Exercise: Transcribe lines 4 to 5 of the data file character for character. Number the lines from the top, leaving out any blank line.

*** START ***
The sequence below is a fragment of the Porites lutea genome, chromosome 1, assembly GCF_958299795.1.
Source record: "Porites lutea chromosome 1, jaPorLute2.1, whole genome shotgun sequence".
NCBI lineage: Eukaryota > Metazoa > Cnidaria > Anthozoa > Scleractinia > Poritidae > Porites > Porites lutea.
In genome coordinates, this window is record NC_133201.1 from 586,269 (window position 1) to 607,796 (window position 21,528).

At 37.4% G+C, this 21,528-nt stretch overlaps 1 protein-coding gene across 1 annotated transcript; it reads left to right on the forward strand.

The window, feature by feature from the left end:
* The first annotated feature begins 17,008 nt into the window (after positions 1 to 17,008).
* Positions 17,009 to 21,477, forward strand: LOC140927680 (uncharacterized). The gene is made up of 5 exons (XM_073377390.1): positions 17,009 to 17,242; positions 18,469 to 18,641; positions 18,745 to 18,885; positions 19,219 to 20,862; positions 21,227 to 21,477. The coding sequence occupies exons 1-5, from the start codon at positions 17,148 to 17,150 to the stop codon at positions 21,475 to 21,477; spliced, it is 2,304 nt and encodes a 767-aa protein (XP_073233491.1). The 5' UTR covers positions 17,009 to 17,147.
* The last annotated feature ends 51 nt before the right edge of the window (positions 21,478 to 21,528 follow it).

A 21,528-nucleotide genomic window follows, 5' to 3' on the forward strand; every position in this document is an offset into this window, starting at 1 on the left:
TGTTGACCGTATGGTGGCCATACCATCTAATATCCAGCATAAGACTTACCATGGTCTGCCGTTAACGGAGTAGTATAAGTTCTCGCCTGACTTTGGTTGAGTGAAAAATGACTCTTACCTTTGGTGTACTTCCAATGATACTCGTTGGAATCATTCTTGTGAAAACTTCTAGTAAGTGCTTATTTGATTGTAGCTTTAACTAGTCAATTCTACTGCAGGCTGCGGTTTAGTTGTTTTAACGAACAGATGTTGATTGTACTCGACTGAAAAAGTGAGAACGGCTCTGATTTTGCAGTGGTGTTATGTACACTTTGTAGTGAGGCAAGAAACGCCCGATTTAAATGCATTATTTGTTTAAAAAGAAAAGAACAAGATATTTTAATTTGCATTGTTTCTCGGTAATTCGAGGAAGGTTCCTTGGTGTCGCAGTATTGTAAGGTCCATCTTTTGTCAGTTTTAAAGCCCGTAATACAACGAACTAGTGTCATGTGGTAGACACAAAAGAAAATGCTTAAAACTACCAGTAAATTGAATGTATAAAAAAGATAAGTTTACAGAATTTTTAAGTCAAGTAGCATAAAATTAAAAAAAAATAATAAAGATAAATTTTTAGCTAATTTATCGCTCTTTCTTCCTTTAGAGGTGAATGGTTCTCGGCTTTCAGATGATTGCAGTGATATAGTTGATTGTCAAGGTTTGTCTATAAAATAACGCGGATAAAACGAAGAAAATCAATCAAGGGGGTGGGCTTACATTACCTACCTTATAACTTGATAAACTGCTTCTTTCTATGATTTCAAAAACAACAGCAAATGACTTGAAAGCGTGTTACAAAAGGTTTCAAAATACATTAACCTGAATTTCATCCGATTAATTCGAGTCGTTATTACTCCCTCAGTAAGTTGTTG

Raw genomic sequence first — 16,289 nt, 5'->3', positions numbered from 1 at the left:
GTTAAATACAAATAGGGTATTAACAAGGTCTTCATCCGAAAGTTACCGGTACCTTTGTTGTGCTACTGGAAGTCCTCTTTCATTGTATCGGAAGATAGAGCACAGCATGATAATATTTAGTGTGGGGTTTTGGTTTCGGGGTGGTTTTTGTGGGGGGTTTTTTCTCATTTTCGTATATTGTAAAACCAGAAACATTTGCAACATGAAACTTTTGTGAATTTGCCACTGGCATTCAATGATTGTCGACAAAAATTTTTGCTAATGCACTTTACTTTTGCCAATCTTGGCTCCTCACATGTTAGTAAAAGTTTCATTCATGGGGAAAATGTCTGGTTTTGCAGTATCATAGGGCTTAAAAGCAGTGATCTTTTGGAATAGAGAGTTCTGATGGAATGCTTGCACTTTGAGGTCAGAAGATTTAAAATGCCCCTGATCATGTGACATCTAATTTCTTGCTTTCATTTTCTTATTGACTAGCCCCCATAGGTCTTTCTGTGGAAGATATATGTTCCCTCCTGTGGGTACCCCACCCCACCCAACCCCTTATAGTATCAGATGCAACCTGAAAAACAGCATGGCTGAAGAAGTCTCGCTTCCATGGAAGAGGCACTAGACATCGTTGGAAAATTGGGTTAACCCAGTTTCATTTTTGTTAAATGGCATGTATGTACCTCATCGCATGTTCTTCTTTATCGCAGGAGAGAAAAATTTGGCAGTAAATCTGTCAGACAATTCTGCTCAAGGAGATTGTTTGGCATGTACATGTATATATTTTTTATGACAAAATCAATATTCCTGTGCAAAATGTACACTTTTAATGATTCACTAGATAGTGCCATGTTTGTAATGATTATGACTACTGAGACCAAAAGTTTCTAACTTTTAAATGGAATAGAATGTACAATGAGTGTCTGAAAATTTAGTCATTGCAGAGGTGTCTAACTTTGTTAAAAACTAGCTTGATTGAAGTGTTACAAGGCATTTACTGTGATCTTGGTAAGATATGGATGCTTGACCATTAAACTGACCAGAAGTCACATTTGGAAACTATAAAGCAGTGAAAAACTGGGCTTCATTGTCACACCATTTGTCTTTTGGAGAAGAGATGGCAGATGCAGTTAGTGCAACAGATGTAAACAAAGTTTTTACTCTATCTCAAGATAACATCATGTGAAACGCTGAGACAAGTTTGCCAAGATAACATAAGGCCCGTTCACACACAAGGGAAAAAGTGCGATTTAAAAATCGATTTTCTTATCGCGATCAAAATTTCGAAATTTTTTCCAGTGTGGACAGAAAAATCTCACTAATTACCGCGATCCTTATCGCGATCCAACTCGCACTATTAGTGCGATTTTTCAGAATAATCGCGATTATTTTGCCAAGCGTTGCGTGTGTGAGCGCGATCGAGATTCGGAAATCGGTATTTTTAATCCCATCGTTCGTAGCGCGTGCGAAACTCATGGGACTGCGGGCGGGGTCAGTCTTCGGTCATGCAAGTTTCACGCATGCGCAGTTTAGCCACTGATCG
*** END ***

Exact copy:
In genome coordinates, this window is record NC_133201.1 from 586,269 (window position 1) to 607,796 (window position 21,528).

At 37.4% G+C, this 21,528-nt stretch overlaps 1 protein-coding gene across 1 annotated transcript; it reads left to right on the forward strand.